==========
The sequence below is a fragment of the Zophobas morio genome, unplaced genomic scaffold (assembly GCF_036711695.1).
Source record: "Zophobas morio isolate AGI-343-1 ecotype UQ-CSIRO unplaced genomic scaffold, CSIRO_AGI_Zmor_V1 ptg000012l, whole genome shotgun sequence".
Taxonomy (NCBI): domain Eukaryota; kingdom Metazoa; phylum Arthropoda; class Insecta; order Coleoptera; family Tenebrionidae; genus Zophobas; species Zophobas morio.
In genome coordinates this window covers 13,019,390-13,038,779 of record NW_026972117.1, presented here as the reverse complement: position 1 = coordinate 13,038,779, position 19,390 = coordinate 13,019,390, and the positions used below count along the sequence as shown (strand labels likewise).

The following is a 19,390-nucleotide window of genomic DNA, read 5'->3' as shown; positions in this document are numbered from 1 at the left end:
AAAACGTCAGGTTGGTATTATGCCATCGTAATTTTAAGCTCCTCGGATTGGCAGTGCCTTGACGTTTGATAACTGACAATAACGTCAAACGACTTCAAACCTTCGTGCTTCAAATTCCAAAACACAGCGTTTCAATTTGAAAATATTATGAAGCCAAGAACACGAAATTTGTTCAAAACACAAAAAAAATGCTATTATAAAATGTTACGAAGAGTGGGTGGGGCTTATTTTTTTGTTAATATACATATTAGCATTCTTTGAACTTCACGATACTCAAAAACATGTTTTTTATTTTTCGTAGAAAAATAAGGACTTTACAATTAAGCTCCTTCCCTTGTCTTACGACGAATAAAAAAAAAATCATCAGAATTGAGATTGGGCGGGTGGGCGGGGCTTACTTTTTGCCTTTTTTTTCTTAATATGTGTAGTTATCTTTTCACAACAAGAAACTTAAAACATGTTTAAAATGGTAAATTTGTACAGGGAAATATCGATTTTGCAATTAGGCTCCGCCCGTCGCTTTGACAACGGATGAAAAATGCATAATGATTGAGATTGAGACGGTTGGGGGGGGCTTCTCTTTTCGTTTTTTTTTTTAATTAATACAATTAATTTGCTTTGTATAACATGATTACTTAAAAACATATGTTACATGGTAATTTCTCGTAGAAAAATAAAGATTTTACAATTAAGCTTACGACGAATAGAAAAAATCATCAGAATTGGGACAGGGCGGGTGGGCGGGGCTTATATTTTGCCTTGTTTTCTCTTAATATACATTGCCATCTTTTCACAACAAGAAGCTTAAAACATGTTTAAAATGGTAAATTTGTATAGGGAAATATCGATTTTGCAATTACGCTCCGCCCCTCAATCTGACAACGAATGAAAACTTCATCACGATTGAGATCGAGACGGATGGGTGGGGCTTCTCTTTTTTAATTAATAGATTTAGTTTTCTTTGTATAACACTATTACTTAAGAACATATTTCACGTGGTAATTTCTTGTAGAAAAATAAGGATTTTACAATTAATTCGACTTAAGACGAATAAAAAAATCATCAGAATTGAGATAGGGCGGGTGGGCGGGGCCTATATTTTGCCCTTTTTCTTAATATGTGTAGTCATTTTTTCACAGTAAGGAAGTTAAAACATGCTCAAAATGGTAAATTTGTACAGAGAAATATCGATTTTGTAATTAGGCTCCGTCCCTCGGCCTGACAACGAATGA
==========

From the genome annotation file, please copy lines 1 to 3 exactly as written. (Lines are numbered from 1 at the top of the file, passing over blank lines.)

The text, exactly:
The sequence below is a fragment of the Zophobas morio genome, unplaced genomic scaffold (assembly GCF_036711695.1).
Source record: "Zophobas morio isolate AGI-343-1 ecotype UQ-CSIRO unplaced genomic scaffold, CSIRO_AGI_Zmor_V1 ptg000012l, whole genome shotgun sequence".
Taxonomy (NCBI): domain Eukaryota; kingdom Metazoa; phylum Arthropoda; class Insecta; order Coleoptera; family Tenebrionidae; genus Zophobas; species Zophobas morio.